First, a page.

Hardware for those missions is being put together across the United States, with the CBCs, payload fairings and DCSSs being fabricated at ULA’s Decatur, Ala., facility and the RS-68A first-stage engines and RL10-B-2 second-stage engines under construction at Aerojet Rocketdyne’s locations in Canoga Park, Calif., and West Palm Beach, Fla., respectively. “The team is currently working through the manufacturing and processing schedule for the remaining Delta IV Heavy vehicles,” Ms. McFarland told us.
These missions are expected to occur at roughly yearly intervals. Asked about how “fluid” their launch dates are, Ms. McFarland noted only that “We work with our customer to ensure the most optimal launch schedule for the missions”. It is known that the Space and Missile Systems Center (SMC) at Los Angeles Air Force Base in Los Angeles, Calif., in partnership with the NRO, awarded a five-year, $1.18 billion contract modification to ULA in September 2019 to launch all five.
Unsurprisingly, the nature of those five missions remains shrouded in mystery. As previously noted by AmericaSpace, it has been suggested that NROL-44—and perhaps also NROL-91, NROL-68 and NROL-70—may be Advanced Orion/Mentor signals-intelligence satellites, bound for geostationary orbital locations at 22,600 miles (35,900 km) above the planet. It has been postulated that these satellites may weigh as much as 11,500 pounds (5,200 kg).
“The Northrop Grumman satellite has a Harris mesh antenna spanning about 330 feet (100 meters),” AmericaSpace explained in our June 2016 report on NROL-37, thought to be the most recent instance of an Advanced Orion/Mentor launch. “The overall spacecraft was substantially upgraded starting in 2009 with the NROL-26 flight carrying the first Advanced Orion/Mentor.” The supreme lifting capabilities of the Delta IV Heavy is also believed to afford these huge satellites additional “maneuvering, life-extending and eavesdropping intelligence capabilities”.
As for this fall’s NROL-82, little is known, although it has been suggested that it might be a KH-11 Kennen reconnaissance satellite, potentially weighing as much as 41,900 pounds (19,000 kg). This class of satellites—of which the Delta IV Heavy’s most recent payload, NROL-71, back in January 2019, is also believed to have been one—are thought to operate in slightly elliptical orbits at an altitude of 160 x 620 miles (260 km x 1,000 km). They are thought to possess eight-foot-wide (2.4-meter) primary mirrors which afford them a ground-imaging capability of less than six inches (15 cm).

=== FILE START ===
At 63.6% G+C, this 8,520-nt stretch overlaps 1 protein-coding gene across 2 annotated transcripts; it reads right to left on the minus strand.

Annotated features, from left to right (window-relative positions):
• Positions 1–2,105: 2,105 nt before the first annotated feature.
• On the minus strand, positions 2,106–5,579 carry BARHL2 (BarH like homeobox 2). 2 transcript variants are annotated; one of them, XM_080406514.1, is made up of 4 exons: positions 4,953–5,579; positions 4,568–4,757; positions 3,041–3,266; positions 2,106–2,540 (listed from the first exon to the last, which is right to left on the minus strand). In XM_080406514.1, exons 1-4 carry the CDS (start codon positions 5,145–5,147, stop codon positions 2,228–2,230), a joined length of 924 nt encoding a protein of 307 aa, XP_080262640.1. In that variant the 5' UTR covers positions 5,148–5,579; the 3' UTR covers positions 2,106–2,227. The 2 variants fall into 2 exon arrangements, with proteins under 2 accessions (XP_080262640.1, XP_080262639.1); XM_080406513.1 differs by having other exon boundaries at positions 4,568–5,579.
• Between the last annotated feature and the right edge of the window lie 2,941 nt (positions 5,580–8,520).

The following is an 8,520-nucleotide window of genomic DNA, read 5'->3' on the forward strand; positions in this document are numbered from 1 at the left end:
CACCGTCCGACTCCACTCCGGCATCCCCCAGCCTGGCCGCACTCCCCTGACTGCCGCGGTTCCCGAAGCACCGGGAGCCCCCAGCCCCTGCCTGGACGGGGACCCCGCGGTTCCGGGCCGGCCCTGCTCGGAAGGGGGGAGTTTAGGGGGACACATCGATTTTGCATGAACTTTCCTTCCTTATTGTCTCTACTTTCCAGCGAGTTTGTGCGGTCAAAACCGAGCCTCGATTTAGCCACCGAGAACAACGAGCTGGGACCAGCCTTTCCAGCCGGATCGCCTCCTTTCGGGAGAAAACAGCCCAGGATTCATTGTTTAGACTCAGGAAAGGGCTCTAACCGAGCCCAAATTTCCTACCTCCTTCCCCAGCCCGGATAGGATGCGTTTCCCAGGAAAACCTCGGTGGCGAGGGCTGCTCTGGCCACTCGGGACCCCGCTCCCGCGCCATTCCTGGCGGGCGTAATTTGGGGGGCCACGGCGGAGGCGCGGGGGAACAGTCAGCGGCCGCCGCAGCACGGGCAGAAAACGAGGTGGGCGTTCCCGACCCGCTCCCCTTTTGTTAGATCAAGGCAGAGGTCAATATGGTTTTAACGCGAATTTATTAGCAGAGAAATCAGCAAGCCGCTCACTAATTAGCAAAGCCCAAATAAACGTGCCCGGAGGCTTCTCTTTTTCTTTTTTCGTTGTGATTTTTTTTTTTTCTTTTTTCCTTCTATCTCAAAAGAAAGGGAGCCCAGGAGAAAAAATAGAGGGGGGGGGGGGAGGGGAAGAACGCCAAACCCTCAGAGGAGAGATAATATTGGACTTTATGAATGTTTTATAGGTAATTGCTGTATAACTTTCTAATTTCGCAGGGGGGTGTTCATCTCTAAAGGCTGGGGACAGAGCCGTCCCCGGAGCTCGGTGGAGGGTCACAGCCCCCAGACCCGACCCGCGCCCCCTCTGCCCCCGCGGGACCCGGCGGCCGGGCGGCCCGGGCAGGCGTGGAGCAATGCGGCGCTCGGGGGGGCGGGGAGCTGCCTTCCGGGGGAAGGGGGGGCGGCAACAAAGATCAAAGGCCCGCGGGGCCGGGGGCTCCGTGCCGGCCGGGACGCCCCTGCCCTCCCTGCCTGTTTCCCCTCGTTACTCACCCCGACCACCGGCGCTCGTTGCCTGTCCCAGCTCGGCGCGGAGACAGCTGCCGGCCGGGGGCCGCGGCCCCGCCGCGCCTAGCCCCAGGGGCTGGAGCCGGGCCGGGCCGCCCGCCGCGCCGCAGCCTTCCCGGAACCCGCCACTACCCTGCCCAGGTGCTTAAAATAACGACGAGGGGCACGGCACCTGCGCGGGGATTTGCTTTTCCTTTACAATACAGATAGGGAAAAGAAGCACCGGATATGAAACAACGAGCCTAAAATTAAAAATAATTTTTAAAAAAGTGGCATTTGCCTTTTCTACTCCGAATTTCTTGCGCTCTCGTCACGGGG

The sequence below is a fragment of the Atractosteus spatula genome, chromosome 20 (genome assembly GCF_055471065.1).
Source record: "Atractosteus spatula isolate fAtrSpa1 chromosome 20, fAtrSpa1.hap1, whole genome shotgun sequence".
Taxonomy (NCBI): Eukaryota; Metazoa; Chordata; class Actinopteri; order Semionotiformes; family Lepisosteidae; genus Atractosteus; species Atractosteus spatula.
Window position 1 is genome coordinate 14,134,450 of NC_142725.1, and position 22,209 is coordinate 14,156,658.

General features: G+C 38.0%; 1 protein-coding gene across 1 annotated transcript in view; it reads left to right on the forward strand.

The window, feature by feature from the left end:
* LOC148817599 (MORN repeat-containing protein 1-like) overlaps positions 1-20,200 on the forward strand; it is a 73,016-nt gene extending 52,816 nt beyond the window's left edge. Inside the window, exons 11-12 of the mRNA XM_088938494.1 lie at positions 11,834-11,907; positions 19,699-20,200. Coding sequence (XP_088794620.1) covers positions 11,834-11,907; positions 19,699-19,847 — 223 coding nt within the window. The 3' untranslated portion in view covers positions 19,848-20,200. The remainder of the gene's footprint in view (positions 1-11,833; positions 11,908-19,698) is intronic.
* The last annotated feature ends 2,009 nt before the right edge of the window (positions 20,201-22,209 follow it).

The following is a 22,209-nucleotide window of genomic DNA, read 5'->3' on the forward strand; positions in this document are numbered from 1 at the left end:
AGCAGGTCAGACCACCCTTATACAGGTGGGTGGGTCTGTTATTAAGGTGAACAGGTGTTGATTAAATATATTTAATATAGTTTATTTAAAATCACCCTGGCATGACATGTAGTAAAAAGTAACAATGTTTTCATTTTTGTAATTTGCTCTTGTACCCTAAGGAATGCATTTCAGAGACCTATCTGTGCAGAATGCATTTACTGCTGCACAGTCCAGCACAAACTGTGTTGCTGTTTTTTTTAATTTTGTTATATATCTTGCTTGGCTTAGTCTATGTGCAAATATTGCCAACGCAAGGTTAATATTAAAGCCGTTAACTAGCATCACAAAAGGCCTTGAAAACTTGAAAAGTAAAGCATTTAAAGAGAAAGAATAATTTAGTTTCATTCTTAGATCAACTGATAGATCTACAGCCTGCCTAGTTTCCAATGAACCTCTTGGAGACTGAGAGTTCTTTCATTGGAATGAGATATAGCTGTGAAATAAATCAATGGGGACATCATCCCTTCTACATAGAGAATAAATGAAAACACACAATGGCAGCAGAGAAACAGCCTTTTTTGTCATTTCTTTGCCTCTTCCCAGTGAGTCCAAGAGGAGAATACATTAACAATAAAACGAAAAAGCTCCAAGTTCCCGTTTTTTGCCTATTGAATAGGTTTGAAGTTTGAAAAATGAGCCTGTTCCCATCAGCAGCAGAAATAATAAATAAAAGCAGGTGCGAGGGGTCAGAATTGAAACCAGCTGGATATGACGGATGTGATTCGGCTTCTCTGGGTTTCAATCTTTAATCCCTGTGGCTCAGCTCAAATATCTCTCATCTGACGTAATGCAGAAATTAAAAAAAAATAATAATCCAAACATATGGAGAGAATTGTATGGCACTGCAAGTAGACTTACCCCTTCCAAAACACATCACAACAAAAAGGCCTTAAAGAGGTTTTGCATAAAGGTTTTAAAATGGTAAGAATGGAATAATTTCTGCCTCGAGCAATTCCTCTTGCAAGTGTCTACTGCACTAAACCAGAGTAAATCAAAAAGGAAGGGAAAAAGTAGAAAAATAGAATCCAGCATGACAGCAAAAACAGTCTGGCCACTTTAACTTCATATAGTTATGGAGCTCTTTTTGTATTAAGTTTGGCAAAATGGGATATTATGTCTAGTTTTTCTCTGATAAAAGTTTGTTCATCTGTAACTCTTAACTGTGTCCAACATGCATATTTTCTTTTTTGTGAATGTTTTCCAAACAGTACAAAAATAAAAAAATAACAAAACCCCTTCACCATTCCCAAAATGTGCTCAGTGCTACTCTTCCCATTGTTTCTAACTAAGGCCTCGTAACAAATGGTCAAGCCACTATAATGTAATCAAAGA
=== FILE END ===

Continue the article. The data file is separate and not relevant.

Great article, almost feel that I was present on site. ULA is doing a great job with a very complex system; wish them success.
Must admire the safety checks in place.
Mission success can only happen if everything works.
Again thanks for the great details.
In the metric system thrust is measured in Newtons. A kilogram is a unit of mass. You are misled by the fact that in the traditional system of units the unit pound is a unit of weight, that is a unit of force, whereas the kilogram is a unit of mass. The unit pound includes the acceleration of gravity at a specific location in the universe. Similarly when thrust in pounds is divided by the fuel rate in pounds per second the resulting performance measurement has units seconds, which makes no sense until you again realize that the thrust includes the mean acceleration of gravity at the Earth’s surface. In the metric system you divide Newtons of thrust by kilograms of fuel per second and you get the effective velocity of the exhaust in metres per second. ULA is the only launch company which continues to describe its products using the traditional units. All other suppliers, even including American companies such as SpaceX, use the metric system.
=you described this with precision!